Sunday, July 6.
Headed into town, to do the Jewish thing. First stop was the Portugese Jewish Synagogue. The second biggest in Europe. What was only going to take an hour turned into three and a half hours. What an educational experience. We were able to look at all areas, including the vaults, meeting rooms, synagogue both upstairs for women and downstairs for men. Interesting that the floor is wooden and sprinkled with sand to deaden the sound of footsteps, and there is no electricity in the Synagogue, all light is by seventy large windows and huge candelabras full of candles. It takes them two hours to light all the candles prior to a service. The large windows saved the Synagogue during the war from damage from the Germans. It would have been impossible to blackout all the windows so the Germans could use the building so they left it alone.
We both realised that not only is it a religion, but a way of life. This includes not only how and when you pray, but what and when you eat, what, when and how you wear clothes and so on. They actually follow 613 commandments, which by coincidence is the same number of seeds in a pome grate. This fruit has significant importance to the Jewish faith and can be seen adorning columns, furniture and vestments. They eat it also. We were also fortunate to be able to try some of their traditional food.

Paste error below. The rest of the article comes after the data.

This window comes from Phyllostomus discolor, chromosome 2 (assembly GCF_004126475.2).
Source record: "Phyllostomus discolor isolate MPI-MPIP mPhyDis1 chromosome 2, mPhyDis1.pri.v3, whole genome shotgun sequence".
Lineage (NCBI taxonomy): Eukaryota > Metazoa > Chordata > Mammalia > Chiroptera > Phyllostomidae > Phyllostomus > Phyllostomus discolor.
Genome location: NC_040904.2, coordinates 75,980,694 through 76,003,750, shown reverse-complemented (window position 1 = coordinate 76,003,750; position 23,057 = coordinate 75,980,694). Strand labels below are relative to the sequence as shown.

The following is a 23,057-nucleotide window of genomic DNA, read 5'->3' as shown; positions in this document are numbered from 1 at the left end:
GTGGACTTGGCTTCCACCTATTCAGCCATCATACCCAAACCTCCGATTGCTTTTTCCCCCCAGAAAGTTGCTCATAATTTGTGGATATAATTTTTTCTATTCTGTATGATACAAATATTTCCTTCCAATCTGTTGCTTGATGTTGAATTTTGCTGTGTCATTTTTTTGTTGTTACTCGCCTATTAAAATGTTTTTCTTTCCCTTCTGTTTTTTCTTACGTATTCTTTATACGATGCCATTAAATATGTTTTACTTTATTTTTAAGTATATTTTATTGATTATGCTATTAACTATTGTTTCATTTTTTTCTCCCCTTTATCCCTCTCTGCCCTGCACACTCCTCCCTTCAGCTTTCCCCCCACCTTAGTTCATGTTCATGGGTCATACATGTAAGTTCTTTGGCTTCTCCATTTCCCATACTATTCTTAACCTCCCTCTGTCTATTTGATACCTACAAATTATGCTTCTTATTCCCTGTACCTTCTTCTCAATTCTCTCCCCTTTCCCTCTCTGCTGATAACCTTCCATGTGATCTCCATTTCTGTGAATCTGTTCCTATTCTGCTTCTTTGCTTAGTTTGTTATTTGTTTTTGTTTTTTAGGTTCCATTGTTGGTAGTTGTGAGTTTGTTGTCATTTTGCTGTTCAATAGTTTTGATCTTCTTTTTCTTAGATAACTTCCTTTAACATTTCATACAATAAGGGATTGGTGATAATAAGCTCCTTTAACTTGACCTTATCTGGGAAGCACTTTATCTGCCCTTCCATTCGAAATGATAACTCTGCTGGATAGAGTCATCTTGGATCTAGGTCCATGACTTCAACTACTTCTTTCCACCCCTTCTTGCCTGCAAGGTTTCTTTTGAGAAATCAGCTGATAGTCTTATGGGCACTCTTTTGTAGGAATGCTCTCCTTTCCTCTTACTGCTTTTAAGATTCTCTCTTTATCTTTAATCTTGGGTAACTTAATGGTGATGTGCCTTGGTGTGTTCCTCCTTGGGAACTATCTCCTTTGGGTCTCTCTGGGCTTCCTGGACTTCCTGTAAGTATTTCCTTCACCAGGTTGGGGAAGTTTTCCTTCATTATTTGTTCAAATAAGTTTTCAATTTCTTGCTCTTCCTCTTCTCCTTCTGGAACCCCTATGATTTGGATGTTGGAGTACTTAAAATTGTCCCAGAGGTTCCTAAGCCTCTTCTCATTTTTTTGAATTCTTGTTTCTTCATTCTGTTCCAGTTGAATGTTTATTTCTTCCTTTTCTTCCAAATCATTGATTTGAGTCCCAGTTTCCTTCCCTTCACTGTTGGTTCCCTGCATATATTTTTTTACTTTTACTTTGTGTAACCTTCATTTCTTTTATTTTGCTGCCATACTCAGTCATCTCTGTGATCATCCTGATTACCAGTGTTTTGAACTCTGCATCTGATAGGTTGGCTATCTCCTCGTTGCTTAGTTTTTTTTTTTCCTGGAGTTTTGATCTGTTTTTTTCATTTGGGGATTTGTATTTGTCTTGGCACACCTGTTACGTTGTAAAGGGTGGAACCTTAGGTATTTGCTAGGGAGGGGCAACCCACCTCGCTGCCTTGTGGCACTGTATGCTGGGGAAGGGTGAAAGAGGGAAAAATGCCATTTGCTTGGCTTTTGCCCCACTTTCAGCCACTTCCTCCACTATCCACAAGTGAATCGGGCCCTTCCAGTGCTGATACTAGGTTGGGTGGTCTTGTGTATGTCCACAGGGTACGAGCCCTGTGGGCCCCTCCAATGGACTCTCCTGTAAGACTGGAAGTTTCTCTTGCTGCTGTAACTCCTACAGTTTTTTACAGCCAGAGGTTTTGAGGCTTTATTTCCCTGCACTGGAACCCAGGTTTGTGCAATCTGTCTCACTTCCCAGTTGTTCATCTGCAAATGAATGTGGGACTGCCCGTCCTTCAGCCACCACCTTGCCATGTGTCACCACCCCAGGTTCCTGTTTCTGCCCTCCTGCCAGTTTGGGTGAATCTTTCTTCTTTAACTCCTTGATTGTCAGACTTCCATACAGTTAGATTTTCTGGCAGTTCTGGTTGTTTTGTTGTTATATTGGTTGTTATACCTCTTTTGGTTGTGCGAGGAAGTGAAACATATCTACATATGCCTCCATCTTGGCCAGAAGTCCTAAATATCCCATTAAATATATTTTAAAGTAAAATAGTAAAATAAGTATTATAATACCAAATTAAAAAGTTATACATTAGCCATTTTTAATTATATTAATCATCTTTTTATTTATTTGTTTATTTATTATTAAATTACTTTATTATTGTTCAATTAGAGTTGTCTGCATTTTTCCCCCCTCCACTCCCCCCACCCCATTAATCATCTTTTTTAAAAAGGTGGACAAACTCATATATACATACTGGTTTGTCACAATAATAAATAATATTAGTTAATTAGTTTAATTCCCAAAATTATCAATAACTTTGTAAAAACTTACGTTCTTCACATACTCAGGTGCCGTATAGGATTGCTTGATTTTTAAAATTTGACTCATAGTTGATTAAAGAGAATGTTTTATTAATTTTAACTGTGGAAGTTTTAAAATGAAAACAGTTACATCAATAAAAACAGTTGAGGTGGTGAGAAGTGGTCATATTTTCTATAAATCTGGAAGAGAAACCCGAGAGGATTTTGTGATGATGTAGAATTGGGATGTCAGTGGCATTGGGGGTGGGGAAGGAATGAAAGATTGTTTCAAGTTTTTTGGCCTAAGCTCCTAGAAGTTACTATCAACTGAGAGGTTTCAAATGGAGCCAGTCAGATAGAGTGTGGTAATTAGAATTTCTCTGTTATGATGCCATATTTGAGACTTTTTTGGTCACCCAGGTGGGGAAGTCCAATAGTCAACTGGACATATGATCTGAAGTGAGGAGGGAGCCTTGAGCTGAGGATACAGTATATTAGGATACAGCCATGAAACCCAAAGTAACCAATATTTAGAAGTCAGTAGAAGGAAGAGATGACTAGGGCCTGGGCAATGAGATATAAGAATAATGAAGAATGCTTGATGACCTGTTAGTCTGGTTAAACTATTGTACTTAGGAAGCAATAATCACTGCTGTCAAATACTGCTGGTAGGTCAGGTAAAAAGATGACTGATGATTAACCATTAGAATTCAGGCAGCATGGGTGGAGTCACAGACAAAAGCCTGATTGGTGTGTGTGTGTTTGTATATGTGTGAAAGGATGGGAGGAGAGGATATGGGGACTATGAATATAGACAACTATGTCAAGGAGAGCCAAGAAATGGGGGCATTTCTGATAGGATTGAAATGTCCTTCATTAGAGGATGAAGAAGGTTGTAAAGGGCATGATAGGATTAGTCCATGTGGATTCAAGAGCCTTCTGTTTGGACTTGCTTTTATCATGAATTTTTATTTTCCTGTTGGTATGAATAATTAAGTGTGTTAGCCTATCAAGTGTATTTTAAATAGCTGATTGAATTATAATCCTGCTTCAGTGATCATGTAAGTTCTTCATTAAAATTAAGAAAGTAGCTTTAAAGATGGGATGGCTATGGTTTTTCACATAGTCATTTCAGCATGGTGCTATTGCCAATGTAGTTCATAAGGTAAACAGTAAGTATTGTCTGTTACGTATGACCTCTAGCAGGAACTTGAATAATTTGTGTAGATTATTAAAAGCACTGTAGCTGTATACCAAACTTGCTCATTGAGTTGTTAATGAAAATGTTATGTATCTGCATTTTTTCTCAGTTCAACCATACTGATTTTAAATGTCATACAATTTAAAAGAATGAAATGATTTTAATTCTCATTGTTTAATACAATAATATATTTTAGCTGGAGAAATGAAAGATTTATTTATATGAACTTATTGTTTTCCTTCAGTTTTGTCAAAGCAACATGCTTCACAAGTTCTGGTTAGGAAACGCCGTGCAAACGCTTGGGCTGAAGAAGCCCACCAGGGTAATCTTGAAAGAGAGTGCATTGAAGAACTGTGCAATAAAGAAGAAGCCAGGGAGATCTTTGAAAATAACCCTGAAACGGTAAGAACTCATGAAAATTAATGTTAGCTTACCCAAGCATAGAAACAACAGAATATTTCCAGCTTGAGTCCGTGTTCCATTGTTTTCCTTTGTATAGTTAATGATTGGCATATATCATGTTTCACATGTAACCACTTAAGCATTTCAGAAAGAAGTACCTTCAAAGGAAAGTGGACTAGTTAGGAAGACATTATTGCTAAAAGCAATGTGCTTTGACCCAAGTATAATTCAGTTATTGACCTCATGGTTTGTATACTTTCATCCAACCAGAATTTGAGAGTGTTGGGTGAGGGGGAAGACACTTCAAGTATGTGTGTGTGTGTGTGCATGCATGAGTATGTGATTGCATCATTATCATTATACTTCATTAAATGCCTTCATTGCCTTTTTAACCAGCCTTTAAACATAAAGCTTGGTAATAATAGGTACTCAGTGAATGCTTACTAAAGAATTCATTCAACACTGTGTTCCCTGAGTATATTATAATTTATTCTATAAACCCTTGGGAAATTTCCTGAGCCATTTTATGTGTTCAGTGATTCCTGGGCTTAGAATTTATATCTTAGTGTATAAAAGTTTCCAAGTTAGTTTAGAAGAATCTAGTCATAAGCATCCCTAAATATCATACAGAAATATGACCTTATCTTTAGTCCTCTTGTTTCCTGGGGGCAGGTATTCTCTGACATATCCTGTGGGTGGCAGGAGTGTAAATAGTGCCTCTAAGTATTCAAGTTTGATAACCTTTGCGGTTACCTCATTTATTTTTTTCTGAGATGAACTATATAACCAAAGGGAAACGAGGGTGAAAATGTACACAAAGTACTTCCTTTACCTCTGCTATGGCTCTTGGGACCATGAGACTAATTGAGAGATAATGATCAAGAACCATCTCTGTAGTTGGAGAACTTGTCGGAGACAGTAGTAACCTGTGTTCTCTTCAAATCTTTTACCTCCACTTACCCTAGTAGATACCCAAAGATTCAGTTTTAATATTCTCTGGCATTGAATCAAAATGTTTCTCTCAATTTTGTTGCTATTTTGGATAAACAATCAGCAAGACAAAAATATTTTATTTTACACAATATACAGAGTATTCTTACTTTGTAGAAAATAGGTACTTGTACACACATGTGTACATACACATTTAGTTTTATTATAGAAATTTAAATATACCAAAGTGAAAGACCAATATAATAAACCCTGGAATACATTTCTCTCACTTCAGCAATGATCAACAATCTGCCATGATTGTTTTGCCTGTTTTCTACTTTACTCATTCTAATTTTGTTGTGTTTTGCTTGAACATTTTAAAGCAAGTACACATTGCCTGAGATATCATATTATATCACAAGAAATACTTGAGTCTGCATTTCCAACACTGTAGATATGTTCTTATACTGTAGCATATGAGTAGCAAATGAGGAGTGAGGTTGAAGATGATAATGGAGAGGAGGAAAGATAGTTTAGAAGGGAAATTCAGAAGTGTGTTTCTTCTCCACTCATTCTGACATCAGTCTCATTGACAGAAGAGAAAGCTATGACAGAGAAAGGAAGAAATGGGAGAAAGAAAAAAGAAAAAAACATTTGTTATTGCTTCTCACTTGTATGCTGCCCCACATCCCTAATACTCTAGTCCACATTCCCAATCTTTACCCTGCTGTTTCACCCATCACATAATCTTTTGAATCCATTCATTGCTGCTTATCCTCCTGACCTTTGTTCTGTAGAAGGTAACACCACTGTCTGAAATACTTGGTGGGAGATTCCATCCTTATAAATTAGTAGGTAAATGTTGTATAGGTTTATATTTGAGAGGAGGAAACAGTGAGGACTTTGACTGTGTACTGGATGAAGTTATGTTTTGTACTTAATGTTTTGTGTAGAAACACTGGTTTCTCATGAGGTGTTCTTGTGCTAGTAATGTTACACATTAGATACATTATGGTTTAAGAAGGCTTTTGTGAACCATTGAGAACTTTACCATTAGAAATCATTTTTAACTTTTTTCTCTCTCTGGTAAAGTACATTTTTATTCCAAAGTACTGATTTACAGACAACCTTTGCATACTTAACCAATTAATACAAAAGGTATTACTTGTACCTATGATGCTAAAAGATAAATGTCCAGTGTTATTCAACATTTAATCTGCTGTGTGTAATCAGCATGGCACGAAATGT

Leaving the synagogue we walked across the road the the Jewish Heritage Centre, and yes we were thrown out at 5.30. The centre covers the history of the Jews in Holland from early beginnings, through the atrocities forced on them during the Second World War, their resurgence following the war, right up to the present day.
Given all that they have been through, they have shown great resolve and belief in their faith. Of the 127,000 who were taken from Amsterdam during the war, only 4,000 returned. It does not make sense. Most of their stories are tragic, like Ann Frank, who hopefully we will visit tomorrow or Tuesday.